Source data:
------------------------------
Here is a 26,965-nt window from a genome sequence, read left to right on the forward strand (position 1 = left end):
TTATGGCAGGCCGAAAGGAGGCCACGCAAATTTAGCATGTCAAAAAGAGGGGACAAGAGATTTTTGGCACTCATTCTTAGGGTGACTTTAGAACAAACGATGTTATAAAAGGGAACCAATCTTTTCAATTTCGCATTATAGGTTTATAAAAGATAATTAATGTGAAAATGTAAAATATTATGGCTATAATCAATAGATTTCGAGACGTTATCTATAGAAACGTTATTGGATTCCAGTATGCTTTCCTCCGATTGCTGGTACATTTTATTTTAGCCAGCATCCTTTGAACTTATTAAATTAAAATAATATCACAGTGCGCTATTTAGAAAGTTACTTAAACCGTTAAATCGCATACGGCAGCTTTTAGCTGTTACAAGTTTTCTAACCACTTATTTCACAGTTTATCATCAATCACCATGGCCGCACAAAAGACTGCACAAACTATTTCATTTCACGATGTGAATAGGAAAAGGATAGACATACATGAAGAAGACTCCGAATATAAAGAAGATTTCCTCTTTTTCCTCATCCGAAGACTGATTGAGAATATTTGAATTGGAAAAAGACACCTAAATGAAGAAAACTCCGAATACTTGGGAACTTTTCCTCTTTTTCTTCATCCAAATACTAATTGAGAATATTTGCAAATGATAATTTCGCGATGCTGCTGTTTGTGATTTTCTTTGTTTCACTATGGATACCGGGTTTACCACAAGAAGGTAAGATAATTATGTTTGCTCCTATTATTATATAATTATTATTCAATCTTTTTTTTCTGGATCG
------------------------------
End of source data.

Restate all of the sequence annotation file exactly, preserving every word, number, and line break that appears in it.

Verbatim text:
Here is a 26,965-nt window from a genome sequence, read left to right on the forward strand (position 1 = left end):
TTATGGCAGGCCGAAAGGAGGCCACGCAAATTTAGCATGTCAAAAAGAGGGGACAAGAGATTTTTGGCACTCATTCTTAGGGTGACTTTAGAACAAACGATGTTATAAAAGGGAACCAATCTTTTCAATTTCGCATTATAGGTTTATAAAAGATAATTAATGTGAAAATGTAAAATATTATGGCTATAATCAATAGATTTCGAGACGTTATCTATAGAAACGTTATTGGATTCCAGTATGCTTTCCTCCGATTGCTGGTACATTTTATTTTAGCCAGCATCCTTTGAACTTATTAAATTAAAATAATATCACAGTGCGCTATTTAGAAAGTTACTTAAACCGTTAAATCGCATACGGCAGCTTTTAGCTGTTACAAGTTTTCTAACCACTTATTTCACAGTTTATCATCAATCACCATGGCCGCACAAAAGACTGCACAAACTATTTCATTTCACGATGTGAATAGGAAAAGGATAGACATACATGAAGAAGACTCCGAATATAAAGAAGATTTCCTCTTTTTCCTCATCCGAAGACTGATTGAGAATATTTGAATTGGAAAAAGACACCTAAATGAAGAAAACTCCGAATACTTGGGAACTTTTCCTCTTTTTCTTCATCCAAATACTAATTGAGAATATTTGCAAATGATAATTTCGCGATGCTGCTGTTTGTGATTTTCTTTGTTTCACTATGGATACCGGGTTTACCACAAGAAGGTAAGATAATTATGTTTGCTCCTATTATTATATAATTATTATTCAATCTTTTTTTTCTGGATCG